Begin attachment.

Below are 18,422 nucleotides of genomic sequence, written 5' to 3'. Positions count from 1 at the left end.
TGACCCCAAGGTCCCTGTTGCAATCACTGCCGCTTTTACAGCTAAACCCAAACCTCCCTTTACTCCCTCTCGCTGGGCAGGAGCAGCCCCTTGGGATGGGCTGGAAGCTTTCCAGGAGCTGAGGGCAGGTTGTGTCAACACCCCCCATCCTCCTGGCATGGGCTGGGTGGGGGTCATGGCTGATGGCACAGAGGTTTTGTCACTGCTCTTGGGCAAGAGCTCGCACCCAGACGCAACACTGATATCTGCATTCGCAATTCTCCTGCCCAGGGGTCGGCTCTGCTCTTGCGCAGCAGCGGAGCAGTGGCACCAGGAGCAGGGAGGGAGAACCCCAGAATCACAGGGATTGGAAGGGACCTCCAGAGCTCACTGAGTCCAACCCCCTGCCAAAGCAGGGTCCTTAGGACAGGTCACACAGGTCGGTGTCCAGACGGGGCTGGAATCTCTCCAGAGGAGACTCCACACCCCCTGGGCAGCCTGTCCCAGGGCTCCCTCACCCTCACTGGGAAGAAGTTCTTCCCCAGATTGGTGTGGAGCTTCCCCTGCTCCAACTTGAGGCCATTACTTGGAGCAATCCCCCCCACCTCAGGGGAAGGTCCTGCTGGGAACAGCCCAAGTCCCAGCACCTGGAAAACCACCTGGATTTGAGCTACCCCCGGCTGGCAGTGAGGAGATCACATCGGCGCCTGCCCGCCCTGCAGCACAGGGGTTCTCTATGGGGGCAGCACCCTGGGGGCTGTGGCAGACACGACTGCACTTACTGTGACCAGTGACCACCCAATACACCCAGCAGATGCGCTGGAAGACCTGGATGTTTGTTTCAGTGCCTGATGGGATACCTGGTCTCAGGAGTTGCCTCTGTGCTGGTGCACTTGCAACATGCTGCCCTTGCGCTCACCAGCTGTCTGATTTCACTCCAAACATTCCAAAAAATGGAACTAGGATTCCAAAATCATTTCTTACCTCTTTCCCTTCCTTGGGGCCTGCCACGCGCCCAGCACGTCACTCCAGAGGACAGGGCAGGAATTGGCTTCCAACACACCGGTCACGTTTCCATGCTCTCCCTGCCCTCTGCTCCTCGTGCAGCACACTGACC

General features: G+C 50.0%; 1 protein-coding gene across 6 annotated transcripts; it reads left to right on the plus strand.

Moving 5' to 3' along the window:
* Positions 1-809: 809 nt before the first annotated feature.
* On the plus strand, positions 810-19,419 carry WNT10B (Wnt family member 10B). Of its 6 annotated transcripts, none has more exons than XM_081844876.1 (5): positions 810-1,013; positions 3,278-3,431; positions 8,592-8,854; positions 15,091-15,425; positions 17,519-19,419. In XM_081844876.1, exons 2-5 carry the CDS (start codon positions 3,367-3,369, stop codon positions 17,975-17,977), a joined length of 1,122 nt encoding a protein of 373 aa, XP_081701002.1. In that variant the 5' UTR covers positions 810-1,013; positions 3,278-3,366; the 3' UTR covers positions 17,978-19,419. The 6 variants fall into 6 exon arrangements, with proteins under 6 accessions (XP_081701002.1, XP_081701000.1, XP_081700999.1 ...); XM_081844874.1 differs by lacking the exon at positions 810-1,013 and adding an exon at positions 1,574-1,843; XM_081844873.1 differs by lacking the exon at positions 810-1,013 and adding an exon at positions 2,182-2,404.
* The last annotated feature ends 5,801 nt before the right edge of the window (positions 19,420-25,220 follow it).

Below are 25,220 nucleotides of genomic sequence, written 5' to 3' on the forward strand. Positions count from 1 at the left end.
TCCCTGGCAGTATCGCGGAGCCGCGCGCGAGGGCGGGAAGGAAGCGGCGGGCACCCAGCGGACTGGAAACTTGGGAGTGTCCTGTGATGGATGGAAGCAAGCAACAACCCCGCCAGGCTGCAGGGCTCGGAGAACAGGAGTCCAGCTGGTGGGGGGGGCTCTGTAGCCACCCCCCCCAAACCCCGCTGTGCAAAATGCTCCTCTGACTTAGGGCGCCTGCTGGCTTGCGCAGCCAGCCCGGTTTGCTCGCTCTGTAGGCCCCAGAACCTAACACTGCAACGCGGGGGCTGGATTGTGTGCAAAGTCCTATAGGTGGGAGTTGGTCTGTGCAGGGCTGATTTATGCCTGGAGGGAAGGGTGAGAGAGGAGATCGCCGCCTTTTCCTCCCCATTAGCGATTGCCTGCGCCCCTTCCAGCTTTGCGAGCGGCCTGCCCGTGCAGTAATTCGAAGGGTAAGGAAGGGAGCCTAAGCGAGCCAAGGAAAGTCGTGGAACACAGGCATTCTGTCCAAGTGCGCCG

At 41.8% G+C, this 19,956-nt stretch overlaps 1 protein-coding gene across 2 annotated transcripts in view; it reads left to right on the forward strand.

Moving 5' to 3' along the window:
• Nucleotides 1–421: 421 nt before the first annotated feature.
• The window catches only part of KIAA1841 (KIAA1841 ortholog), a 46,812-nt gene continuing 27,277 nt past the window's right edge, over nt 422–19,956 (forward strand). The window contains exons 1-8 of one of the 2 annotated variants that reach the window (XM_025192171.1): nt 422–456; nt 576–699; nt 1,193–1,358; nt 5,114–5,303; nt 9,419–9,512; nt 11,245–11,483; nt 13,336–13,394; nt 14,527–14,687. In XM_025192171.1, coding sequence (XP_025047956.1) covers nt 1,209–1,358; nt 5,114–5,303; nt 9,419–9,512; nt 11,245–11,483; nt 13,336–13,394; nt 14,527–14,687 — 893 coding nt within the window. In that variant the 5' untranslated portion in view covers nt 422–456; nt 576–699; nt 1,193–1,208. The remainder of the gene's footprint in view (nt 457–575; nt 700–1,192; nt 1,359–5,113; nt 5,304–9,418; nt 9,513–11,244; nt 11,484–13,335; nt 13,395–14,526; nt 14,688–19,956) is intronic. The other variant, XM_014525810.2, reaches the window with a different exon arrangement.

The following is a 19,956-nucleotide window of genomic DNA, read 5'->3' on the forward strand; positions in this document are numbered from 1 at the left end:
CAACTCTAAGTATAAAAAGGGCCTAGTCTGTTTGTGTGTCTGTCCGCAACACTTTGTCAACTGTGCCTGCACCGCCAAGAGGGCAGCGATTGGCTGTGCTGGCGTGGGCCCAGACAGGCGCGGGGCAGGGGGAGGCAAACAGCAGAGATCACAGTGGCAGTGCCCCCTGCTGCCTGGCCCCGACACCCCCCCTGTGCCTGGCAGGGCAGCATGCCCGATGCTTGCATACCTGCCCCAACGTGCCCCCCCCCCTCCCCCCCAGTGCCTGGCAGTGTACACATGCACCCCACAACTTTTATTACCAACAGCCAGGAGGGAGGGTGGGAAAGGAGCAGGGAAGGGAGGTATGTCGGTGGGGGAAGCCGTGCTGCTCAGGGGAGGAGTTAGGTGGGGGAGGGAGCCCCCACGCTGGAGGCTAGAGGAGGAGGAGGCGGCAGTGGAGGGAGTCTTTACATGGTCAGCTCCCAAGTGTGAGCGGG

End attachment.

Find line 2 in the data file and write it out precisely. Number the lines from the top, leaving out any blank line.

TGACCCCAAGGTCCCTGTTGCAATCACTGCCGCTTTTACAGCTAAACCCAAACCTCCCTTTACTCCCTCTCGCTGGGCAGGAGCAGCCCCTTGGGATGGGCTGGAAGCTTTCCAGGAGCTGAGGGCAGGTTGTGTCAACACCCCCCATCCTCCTGGCATGGGCTGGGTGGGGGTCATGGCTGATGGCACAGAGGTTTTGTCACTGCTCTTGGGCAAGAGCTCGCACCCAGACGCAACACTGATATCTGCATTCGCAATTCTCCTGCCCAGGGGTCGGCTCTGCTCTTGCGCAGCAGCGGAGCAGTGGCACCAGGAGCAGGGAGGGAGAACCCCAGAATCACAGGGATTGGAAGGGACCTCCAGAGCTCACTGAGTCCAACCCCCTGCCAAAGCAGGGTCCTTAGGACAGGTCACACAGGTCGGTGTCCAGACGGGGCTGGAATCTCTCCAGAGGAGACTCCACACCCCCTGGGCAGCCTGTCCCAGGGCTCCCTCACCCTCACTGGGAAGAAGTTCTTCCCCAGATTGGTGTGGAGCTTCCCCTGCTCCAACTTGAGGCCATTACTTGGAGCAATCCCCCCCACCTCAGGGGAAGGTCCTGCTGGGAACAGCCCAAGTCCCAGCACCTGGAAAACCACCTGGATTTGAGCTACCCCCGGCTGGCAGTGAGGAGATCACATCGGCGCCTGCCCGCCCTGCAGCACAGGGGTTCTCTATGGGGGCAGCACCCTGGGGGCTGTGGCAGACACGACTGCACTTACTGTGACCAGTGACCACCCAATACACCCAGCAGATGCGCTGGAAGACCTGGATGTTTGTTTCAGTGCCTGATGGGATACCTGGTCTCAGGAGTTGCCTCTGTGCTGGTGCACTTGCAACATGCTGCCCTTGCGCTCACCAGCTGTCTGATTTCACTCCAAACATTCCAAAAAATGGAACTAGGATTCCAAAATCATTTCTTACCTCTTTCCCTTCCTTGGGGCCTGCCACGCGCCCAGCACGTCACTCCAGAGGACAGGGCAGGAATTGGCTTCCAACACACCGGTCACGTTTCCATGCTCTCCCTGCCCTCTGCTCCTCGTGCAGCACACTGACC